Originally Published In
Interpreting Ghadar: Echoes of Voices Past 1913-2013. Ghadar Centennial Conference Proceedings. Abbotsford, BC, Canada: Center for Indo-Canadian Studies, University of the Frasier Valley.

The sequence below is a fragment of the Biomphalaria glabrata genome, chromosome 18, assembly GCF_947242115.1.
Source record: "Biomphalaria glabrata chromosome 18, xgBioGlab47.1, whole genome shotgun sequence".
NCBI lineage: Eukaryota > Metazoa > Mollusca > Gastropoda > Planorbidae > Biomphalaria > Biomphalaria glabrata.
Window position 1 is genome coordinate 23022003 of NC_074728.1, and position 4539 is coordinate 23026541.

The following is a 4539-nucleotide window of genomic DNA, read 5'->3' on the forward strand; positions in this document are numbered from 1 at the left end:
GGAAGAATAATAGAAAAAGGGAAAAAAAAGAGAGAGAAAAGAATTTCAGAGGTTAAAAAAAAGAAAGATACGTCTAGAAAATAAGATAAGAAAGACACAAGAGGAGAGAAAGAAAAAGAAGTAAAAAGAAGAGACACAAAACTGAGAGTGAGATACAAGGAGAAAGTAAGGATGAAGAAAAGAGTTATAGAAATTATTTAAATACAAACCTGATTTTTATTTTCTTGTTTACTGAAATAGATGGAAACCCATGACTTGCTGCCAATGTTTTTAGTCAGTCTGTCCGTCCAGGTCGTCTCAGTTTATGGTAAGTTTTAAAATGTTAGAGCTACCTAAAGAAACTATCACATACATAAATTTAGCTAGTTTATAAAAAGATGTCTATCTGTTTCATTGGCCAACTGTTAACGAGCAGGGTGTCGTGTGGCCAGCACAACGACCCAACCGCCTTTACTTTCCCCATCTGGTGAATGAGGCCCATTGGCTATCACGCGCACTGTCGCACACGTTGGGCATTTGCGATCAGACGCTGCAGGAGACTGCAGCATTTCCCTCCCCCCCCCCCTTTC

Following months of harassment and threats, on September 4, 1907 a mob attacked and drove out over 200 South Asian laborers from Bellingham, Washington. Most of these immigrants, commonly referred to as “Hindus,” were Sikhs who had recently emigrated from Punjab to Canada and then crossed the border to work in large lumber mills. The goal of the rioters was to expel these workers from the mills and the city. In the months following, anti-Punjabi hostilities occurred in other locations in the Puget Sound region of Washington State, causing many more South Asian immigrants to flee back to Canada or further south to Oregon and California. This paper addresses the conflicts that faced the early South Asian immigrants to Canada and the Pacific Northwest of the U.S. and examines both causal factors and far-reaching consequences of the conflicts, including exclusionary immigration policies in Canada and the United States and the radicalization of many of these immigrants very similar to what was seen in the sentiments of the Ghadar movement.